Stanford scientists have developed an inexpensive, emissions-free device that can produce hydrogen through water electrolysis that runs on a 1.5-volt AAA battery. The battery transfers an electrical current through nickel and iron electrodes that divide water into hydrogen and oxygen.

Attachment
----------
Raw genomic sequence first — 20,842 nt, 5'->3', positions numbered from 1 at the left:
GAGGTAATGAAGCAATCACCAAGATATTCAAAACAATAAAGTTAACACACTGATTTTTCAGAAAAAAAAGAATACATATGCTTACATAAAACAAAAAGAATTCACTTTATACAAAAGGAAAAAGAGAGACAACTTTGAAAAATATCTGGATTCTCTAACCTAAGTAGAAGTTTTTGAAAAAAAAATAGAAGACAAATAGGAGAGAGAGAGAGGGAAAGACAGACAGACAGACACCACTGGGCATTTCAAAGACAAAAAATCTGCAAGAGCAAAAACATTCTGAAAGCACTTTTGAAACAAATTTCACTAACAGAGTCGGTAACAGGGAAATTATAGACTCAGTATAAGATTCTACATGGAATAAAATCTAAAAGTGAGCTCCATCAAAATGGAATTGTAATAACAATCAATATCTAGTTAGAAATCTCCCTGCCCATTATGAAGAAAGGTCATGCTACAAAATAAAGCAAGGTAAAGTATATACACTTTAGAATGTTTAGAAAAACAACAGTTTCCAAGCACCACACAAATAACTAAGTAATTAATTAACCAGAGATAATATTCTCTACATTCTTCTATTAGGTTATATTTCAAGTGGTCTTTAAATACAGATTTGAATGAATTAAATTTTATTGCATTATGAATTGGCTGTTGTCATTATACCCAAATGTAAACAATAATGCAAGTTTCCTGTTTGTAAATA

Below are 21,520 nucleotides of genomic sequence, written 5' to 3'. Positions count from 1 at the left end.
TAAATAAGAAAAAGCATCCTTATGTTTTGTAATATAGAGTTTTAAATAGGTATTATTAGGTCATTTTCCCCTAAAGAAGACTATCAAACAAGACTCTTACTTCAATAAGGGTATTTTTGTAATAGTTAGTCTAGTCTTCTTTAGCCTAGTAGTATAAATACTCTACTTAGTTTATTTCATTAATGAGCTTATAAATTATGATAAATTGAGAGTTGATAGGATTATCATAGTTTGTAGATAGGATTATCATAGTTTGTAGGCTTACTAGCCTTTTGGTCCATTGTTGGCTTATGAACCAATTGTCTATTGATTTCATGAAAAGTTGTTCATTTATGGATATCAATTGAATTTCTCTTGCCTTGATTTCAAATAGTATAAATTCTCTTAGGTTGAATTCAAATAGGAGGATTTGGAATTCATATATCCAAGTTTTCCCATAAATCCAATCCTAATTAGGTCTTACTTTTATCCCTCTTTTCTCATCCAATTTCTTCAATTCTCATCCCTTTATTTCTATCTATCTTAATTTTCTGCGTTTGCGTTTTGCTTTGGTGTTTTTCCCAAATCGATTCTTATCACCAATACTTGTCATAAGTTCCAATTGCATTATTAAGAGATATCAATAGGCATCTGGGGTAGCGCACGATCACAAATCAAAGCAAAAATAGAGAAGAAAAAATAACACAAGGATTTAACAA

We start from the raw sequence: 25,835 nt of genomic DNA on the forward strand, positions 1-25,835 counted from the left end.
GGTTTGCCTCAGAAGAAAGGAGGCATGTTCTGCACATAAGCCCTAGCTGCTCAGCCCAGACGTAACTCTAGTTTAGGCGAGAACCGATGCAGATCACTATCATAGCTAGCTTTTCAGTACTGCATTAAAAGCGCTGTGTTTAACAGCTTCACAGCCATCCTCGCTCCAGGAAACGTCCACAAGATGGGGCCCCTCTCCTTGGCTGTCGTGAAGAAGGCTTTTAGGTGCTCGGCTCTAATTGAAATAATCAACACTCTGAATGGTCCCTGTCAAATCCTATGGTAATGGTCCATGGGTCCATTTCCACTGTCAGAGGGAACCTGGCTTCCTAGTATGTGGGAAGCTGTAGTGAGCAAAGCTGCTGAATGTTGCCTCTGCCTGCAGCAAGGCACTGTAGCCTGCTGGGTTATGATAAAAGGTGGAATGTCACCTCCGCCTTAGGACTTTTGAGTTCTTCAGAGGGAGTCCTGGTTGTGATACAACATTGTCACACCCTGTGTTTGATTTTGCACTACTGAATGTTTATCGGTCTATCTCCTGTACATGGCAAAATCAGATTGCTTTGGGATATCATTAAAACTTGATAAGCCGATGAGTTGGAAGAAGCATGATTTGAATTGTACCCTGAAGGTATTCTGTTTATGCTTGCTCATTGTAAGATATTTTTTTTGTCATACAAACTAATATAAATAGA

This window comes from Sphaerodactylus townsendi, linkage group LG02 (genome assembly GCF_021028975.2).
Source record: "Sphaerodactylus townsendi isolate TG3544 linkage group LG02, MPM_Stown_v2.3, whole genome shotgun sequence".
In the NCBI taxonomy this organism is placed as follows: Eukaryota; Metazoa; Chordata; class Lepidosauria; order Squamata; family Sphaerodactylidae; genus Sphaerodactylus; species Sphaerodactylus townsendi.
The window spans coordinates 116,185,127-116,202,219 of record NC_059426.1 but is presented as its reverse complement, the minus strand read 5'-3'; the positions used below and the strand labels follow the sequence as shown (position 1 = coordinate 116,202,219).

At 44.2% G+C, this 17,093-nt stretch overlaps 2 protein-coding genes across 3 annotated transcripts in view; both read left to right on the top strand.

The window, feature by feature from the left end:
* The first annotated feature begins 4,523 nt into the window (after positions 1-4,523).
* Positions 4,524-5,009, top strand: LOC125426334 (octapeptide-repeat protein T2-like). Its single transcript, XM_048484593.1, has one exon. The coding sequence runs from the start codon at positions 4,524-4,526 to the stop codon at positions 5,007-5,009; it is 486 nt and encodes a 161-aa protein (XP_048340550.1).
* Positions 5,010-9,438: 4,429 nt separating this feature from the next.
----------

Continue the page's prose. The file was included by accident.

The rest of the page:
This device is the first time non-precious metal catalysts have been used to split water with a low voltage. By using a nickel/nickel-oxide catalyst, the scientists were able to significantly reduce the voltage, which could lead to cost savings of electricity for hydrogen producers. The device durability needs to be improved before it could be utilized to power fuel cells in zero-emissions vehicles.